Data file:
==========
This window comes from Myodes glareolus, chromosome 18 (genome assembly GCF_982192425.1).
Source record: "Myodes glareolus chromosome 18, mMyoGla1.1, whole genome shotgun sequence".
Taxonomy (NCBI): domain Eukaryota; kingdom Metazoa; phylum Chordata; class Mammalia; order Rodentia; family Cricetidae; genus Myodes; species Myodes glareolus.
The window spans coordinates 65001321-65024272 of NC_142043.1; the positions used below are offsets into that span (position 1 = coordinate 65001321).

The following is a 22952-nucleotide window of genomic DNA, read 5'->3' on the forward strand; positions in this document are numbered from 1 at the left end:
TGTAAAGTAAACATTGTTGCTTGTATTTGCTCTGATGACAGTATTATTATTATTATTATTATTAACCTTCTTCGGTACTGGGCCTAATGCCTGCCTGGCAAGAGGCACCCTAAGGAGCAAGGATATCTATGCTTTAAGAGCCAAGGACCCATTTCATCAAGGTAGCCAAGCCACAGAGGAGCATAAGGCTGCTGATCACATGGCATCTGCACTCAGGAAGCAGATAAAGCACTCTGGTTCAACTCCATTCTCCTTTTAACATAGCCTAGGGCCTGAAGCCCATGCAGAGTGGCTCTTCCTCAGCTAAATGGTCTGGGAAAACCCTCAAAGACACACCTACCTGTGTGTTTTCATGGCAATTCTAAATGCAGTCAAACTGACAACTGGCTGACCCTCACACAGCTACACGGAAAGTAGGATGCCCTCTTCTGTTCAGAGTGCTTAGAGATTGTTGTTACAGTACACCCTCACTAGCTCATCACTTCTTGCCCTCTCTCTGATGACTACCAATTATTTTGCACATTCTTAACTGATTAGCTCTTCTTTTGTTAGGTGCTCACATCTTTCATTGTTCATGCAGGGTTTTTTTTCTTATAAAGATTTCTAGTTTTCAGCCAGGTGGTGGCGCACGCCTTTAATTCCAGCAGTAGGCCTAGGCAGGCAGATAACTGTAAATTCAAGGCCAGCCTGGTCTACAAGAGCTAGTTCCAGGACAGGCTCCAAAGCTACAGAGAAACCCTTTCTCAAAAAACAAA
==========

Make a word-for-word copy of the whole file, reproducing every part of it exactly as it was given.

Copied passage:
This window comes from Myodes glareolus, chromosome 18 (genome assembly GCF_982192425.1).
Source record: "Myodes glareolus chromosome 18, mMyoGla1.1, whole genome shotgun sequence".
Taxonomy (NCBI): domain Eukaryota; kingdom Metazoa; phylum Chordata; class Mammalia; order Rodentia; family Cricetidae; genus Myodes; species Myodes glareolus.
The window spans coordinates 65001321-65024272 of NC_142043.1; the positions used below are offsets into that span (position 1 = coordinate 65001321).

The following is a 22952-nucleotide window of genomic DNA, read 5'->3' on the forward strand; positions in this document are numbered from 1 at the left end:
TGTAAAGTAAACATTGTTGCTTGTATTTGCTCTGATGACAGTATTATTATTATTATTATTATTAACCTTCTTCGGTACTGGGCCTAATGCCTGCCTGGCAAGAGGCACCCTAAGGAGCAAGGATATCTATGCTTTAAGAGCCAAGGACCCATTTCATCAAGGTAGCCAAGCCACAGAGGAGCATAAGGCTGCTGATCACATGGCATCTGCACTCAGGAAGCAGATAAAGCACTCTGGTTCAACTCCATTCTCCTTTTAACATAGCCTAGGGCCTGAAGCCCATGCAGAGTGGCTCTTCCTCAGCTAAATGGTCTGGGAAAACCCTCAAAGACACACCTACCTGTGTGTTTTCATGGCAATTCTAAATGCAGTCAAACTGACAACTGGCTGACCCTCACACAGCTACACGGAAAGTAGGATGCCCTCTTCTGTTCAGAGTGCTTAGAGATTGTTGTTACAGTACACCCTCACTAGCTCATCACTTCTTGCCCTCTCTCTGATGACTACCAATTATTTTGCACATTCTTAACTGATTAGCTCTTCTTTTGTTAGGTGCTCACATCTTTCATTGTTCATGCAGGGTTTTTTTTCTTATAAAGATTTCTAGTTTTCAGCCAGGTGGTGGCGCACGCCTTTAATTCCAGCAGTAGGCCTAGGCAGGCAGATAACTGTAAATTCAAGGCCAGCCTGGTCTACAAGAGCTAGTTCCAGGACAGGCTCCAAAGCTACAGAGAAACCCTTTCTCAAAAAACAAA